Virtual crime , the playing of video games not approved by the benevolent German Government will result in getting a real punishment:
Players and creators of video games could face imprisonment for acts of virtual violence under draft legislation being drawn up by two of Germany's state governments.Apparently one of these school shooter types really liked to play a violent video game. I understand the game was quite popular. I expect there will be a lot more school shooters any day now. The state will abolish virtual violence with the use of real force... you can't make this stuff up. Unfortunately, we too will probably see Ken Dryden, Jason Kenny or some crazy chick from the NDP calling for a similar law any day now. Never mind the last line in the story:
Politicians in Bavaria and Lower Saxony have proposed a new offence that will punish "cruel violence on humans or human-looking characters" inside games. Early drafts suggest that infringers should face fines or up to 12 months' jail for promoting or enacting in-game violence.
Research has yet to show a link between violence in video games and violent acts in the real worldWhy look to research and science when intuitively we know that immediate intuitive based action gives the best political results?
(Also at Little Tobacco)
Posted by Little Tobacco on Thursday, December 14, 2006
Wednesday, December 13, 2006
The modest robber, having already taken the gold and the jewelry, removes the silver and brass and congratulates himself on his moderation. City hall was "mostly smiles" today — or smirks, as the picture goes — according to the London Free Press, as staff presented a $900 million draft budget to council that will raise property taxes and water and sewer charges between 2.8 and 4.5 per cent. The Free Press goes on to say that anticipated tax assessment growth and another installment of municipal welfare from the province are expected to push the hike down to less than 3 per cent. Self-adulations were generously paid up all around city hall in the budget's wake, as much for the auto-suggestion of fiscal responsibility after hikes of 3.9, 5.9 and 6.6 per cent in the three preceding years as for the fact that acceptance of any increase at all will have rendered every previous increase on which it rests irrevocably justified once and for all.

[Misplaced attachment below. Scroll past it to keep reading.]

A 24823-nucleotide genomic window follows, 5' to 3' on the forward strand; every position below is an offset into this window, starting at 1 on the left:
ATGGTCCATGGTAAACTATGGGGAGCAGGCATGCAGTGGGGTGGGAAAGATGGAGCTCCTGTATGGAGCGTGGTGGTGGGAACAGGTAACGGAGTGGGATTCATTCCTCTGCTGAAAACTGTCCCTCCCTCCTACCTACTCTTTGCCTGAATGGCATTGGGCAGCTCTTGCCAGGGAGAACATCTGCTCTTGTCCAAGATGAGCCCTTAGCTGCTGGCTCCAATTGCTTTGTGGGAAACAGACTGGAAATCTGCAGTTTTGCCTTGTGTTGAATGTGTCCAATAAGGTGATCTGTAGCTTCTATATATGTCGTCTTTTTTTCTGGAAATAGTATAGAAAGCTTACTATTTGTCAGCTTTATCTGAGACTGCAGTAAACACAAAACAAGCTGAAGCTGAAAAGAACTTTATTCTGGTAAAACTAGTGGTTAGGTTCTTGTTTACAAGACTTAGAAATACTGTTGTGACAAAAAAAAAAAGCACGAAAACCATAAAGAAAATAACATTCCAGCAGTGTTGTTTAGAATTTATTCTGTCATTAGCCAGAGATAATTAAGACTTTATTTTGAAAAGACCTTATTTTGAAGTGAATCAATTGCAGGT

But no one should be confused by the celebration of fiscal responsibility at city hall — the "fig leaf has dropped," to borrow the words of Kimble F. Ainslie, even as the emperors parade their new clothes. The city has long ago lost any pretense of control over the spending that has caused a 25 per cent increase in residential property taxes and a 50 per cent increase in water and sewer charges between 2000 and 2005, and a municipal debt that climbed to $371.1 million in 2006. The draft budget itself represents an additional increase in overall spending of between 4.3 and 4.4 per cent, hardly an example of municipal frugality. Politicians like mayor DeCicco-Best depend on assessment growth and provincial and federal transfers to blunt the appearance of unrestrained spending and to defer some of the burden of the city's tax collection to other jurisdictions, but an imminent deflation of the housing bubble threatens future dependence on the former to mitigate tax increases, and the latter of course only takes from the same pockets as the city does — and as a political strategy is dependent on politics rather than prudence. If — or, far more likely — when these dissembling devices begin to fail, Londoners will have found that both the city's program spending and debt obligations are still entrenched, leading to demands for even higher property tax increases. Council is so drunk on spending that nothing will brake its appetite or cure its delusions of fiscal management until it admits it has a problem.
But not while the party's still going!